Software Required for Test 11g SOA Cluster
By Antony Reynolds on Oct 30, 2009
In my last entry I spoke about some of the gotchas that are involved in setting up a cluster. Over the next few entries I am going to describe how to build a SOA Suite 11g cluster for use in a test environment. In this entry we will look at the target architecture and the required software.
I am going to build my 11g cluster on 3 machines.
- Machine DB will host an 11gR1 database. I will also use it to host a software load balancer (I will use WebCache).
- Machine SOA1 will host two WebLogic installations. A WebLogic 11g installation will have a single SOA domain hosting a SOA Suite cluster, including BAM. A WebLogic 10.3 installation will have a single OSB domain hosting an OSB cluster.
- Machine SOA2 will have the same software as SOA1 and will host the same two domains.
When OSB 11g is released then the need for two separate WebLogic installations will go away as the intention is for OSB and the rest of SOA Suite to run on the same WebLogic software version.
As there are two WebLogic domains then I will run an admin server on each machine, one domains admin server on SOA1 and the other domains admin server on SOA2. This helps reduce the memory footprint.
Logically the architecture is shown below with a load balancer distributing load across the SOA and OSB clusters with a backend 11g database.
As for testing I don’t have a hardware load balancer then I run the load balancer on the same machine as the database to give the physical architecture shown below.
I will run this on 3 virtual machines on a server with 8gb memory, allowing 2gb for each virtual machine.
As a large number of customers seem to be running Linux these days I will use Oracle Enterprise Linux 5.3. I will use 64-bit Linux for the DB machine and 32-bit Linux for the SOA machines.
It is quite common for clusters to be using a RAC database rather than a single instance database, but that was one VM too many for me to get my head around.
So now we have identified the logical and physical architecture we need to identify what software we will require. The software used is all available for download from OTN by clicking on the software link as shown in the table below. Our target machine for the software is also shown in the table.
|Oracle WebLogic Server 11g Rel 1||Required for SOA Suite||SOA1, SOA2|
|SOA Suite||Core SOA Suite||SOA1, SOA2|
|Oracle Service Bus 10gR3||Service Bus||SOA1, SOA2||11g release will be available shortly.|
|Repository Creation Utility||Creates Meta-Data repository for SOA Suite||DB||May be run from any machine with network access to database.|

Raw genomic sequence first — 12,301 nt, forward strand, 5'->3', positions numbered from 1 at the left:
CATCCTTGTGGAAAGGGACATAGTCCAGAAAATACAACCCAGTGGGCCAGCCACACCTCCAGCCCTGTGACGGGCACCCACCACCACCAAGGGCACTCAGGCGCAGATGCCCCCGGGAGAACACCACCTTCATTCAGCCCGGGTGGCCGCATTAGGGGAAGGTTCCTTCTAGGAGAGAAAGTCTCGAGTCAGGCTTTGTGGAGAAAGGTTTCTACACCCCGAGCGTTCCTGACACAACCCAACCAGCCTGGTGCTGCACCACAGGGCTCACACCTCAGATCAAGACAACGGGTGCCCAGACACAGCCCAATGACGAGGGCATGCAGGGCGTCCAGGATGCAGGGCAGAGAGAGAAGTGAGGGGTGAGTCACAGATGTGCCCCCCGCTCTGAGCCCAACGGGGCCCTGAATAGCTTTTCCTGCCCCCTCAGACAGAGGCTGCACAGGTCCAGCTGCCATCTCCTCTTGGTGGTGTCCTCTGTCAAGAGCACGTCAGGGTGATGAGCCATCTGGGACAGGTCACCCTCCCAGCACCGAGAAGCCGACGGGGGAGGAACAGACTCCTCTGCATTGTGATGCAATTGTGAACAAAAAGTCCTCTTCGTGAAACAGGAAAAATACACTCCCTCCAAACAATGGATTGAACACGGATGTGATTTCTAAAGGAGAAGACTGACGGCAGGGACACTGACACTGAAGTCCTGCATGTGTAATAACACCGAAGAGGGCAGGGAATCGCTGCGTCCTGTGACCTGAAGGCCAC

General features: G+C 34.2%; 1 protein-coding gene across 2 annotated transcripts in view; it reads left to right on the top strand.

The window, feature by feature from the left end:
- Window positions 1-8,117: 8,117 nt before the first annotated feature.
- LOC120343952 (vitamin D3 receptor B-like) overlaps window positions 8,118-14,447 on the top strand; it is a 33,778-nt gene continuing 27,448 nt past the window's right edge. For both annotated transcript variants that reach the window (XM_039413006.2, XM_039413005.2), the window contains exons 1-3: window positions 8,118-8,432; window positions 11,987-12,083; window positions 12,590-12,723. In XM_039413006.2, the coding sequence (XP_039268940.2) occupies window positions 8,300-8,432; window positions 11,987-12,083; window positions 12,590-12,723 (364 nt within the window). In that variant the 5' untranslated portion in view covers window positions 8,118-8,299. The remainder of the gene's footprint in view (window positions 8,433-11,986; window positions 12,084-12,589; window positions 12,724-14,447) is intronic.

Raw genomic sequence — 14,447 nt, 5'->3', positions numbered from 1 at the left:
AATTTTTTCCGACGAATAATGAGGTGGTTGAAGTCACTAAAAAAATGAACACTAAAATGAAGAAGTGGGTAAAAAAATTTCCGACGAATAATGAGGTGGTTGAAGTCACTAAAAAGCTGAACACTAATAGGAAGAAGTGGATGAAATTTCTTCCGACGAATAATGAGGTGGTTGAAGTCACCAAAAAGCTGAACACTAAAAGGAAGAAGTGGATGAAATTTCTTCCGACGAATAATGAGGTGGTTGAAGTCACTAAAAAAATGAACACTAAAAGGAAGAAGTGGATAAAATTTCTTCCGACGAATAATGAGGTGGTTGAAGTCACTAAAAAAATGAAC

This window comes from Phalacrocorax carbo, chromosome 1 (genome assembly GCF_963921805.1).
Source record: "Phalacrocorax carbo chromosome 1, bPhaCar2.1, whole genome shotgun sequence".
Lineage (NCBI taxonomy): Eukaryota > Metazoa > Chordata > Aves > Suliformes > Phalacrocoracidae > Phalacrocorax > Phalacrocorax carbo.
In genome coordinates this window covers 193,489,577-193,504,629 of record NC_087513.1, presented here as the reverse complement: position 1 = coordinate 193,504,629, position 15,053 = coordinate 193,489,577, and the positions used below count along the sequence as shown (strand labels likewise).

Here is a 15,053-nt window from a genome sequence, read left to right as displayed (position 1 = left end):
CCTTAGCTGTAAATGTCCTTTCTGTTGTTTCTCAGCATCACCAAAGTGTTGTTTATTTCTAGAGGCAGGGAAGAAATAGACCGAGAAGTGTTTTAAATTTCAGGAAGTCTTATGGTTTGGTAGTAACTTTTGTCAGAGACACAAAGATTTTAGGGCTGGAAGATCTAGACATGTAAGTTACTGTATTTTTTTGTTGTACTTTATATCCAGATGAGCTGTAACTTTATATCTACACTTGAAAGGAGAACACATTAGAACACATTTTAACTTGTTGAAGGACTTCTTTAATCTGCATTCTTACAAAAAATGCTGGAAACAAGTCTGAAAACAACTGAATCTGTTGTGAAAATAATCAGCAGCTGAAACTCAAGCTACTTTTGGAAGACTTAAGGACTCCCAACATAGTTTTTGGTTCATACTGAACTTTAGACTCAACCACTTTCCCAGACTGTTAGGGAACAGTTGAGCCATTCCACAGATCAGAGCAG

|Oracle Database 11g Release 1||Holds Meta-Data repository for SOA Suite||DB||Any database certified with SOA Suite may be used.|
|Web Tier Utilities||Contains Web Cache for use as a load balancer||DB||Another load balancer may used.|
|Enterprise Linux||Operating System||SOA1, SOA2, DB||Any OS certified with database or SOA Suite may be used. DB machine may be a different OS to SOA machines.|
There are a number of software load balancers available, including functionality built into Linux so why did I use WebCache. Well there are a number of reasons.
- I like WebCache
- It has a nice web based UI for configuring and monitoring
- It supports cookie based affinity (see previous post for importance of this)
- It does the job
Just be careful when using WebCache with SOA Suite that you do not use it to cache data. To my knowledge no testing has been done within Oracle with using WebCache in conjunction with SOA Suite 11g so don’t deploy it in a production environment.
I have to confess that the idea of using WebCache as a load balancer was not mine, but my colleague Nick Cosmidis, so thanks Nick.
Setting up a cluster requires shared storage, ideally for the domain home but also for shared resources such as JMS message stores. I could have used an iSCSI appliance to provide this but I chose instead to use the DB machine as a shared file server for the mid-tier components.
The cluster also requires IP addresses. Obvious but there are different requirements for those IP addresses. The IP address for the load balancer must be routable from all the clients of the cluster. The database, SOA Suite and OSB instances can have non-routable IP addresses as long as they can talk to each other and the the load balancer. The clients don’t have to be able to access the database, SOA Suite or OSB directly because they will go through the load balancer.
I am running this on a virtualized environment, a single 8GB machine hosting all three machines. The only software virtualization fully supported by Oracle is Oracle Virtual Machine. That is not to say it won’t work on other software virtualization environments such as VMware, just that it is not fully supported on those environments. For more information on Oracle’s support policy with respect to virtualization in general check out this link. For specific information on VMware support then check Note 249212.1 in MetaLink.